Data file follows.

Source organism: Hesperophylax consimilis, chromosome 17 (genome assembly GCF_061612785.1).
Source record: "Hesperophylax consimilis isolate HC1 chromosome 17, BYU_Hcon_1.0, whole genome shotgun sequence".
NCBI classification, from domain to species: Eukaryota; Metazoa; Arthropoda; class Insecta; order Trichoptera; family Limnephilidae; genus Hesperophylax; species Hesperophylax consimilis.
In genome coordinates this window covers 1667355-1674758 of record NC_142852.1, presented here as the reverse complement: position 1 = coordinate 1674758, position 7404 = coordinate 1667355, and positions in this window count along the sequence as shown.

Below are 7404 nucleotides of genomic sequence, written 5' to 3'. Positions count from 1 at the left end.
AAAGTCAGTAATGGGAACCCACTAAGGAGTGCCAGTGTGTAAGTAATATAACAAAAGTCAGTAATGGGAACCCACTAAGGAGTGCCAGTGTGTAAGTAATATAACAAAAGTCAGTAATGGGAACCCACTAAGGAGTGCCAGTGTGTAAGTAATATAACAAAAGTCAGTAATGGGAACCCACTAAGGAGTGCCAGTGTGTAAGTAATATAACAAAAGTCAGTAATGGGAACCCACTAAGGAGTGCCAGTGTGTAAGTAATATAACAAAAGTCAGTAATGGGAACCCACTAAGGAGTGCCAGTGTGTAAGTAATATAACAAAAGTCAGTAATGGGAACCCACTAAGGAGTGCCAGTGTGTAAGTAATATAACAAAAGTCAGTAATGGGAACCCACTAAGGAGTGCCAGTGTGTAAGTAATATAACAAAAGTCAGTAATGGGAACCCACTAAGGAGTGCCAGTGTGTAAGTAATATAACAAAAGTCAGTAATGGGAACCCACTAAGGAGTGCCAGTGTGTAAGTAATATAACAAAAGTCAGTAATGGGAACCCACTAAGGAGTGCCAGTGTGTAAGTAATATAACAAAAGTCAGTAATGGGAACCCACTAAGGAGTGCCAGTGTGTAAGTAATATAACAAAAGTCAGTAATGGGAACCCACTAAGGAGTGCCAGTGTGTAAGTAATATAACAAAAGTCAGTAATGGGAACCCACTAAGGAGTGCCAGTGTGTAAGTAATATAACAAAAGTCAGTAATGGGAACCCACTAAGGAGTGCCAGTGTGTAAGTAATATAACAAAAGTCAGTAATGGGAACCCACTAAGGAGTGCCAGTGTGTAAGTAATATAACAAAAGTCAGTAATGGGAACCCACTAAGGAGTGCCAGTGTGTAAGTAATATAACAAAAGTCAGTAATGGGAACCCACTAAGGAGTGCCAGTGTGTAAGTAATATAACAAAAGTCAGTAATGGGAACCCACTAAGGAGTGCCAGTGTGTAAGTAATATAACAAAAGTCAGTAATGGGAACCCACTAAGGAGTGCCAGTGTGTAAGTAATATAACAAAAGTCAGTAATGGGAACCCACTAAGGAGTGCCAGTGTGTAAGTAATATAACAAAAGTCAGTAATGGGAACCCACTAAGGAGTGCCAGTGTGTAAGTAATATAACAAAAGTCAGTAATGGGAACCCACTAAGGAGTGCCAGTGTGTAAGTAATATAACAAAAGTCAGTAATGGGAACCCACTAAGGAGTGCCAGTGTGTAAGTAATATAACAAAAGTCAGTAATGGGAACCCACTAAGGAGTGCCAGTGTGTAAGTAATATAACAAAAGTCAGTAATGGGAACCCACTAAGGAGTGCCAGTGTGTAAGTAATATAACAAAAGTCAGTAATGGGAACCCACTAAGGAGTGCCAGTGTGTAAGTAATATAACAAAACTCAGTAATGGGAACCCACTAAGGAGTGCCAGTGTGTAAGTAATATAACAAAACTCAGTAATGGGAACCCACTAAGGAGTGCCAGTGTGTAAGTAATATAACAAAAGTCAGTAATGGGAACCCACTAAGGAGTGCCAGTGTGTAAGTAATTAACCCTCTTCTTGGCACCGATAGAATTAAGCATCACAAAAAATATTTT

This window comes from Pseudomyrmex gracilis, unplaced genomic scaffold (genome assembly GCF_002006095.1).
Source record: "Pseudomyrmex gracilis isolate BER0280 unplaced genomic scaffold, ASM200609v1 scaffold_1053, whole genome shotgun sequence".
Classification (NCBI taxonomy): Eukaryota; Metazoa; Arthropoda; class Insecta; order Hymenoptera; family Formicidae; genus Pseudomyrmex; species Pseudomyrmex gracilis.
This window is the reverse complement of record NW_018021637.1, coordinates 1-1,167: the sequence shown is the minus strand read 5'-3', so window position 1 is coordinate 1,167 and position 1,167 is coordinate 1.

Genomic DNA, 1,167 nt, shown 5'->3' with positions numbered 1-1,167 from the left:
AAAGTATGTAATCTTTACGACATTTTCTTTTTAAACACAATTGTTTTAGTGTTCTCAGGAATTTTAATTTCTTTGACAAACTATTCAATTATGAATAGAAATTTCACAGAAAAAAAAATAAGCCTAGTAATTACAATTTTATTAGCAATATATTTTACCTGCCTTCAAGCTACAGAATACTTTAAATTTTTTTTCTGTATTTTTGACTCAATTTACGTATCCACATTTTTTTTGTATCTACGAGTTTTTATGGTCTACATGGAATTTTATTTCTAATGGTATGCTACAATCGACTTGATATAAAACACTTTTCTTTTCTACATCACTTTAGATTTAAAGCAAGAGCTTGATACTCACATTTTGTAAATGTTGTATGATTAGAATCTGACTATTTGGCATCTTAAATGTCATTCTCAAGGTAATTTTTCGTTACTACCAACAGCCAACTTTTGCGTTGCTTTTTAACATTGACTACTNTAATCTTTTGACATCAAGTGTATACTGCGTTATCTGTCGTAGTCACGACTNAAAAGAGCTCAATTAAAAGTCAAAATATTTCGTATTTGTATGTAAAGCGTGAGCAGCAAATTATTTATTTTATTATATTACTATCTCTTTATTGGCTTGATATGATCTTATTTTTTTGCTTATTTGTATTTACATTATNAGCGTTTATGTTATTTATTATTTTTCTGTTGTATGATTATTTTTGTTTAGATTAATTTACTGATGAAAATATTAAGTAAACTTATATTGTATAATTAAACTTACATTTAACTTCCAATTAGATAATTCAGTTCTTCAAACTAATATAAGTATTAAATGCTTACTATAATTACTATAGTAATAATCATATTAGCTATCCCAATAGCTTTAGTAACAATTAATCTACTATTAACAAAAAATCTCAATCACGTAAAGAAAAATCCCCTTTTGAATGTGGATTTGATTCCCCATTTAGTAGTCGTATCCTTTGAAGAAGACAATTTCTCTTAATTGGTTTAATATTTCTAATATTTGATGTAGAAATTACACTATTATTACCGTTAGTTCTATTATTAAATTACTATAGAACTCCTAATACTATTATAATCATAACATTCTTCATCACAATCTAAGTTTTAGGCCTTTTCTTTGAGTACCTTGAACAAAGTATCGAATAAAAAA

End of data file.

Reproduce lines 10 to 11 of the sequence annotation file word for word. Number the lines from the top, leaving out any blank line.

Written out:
This window is the reverse complement of record NW_018021637.1, coordinates 1-1,167: the sequence shown is the minus strand read 5'-3', so window position 1 is coordinate 1,167 and position 1,167 is coordinate 1.

Genomic DNA, 1,167 nt, shown 5'->3' with positions numbered 1-1,167 from the left: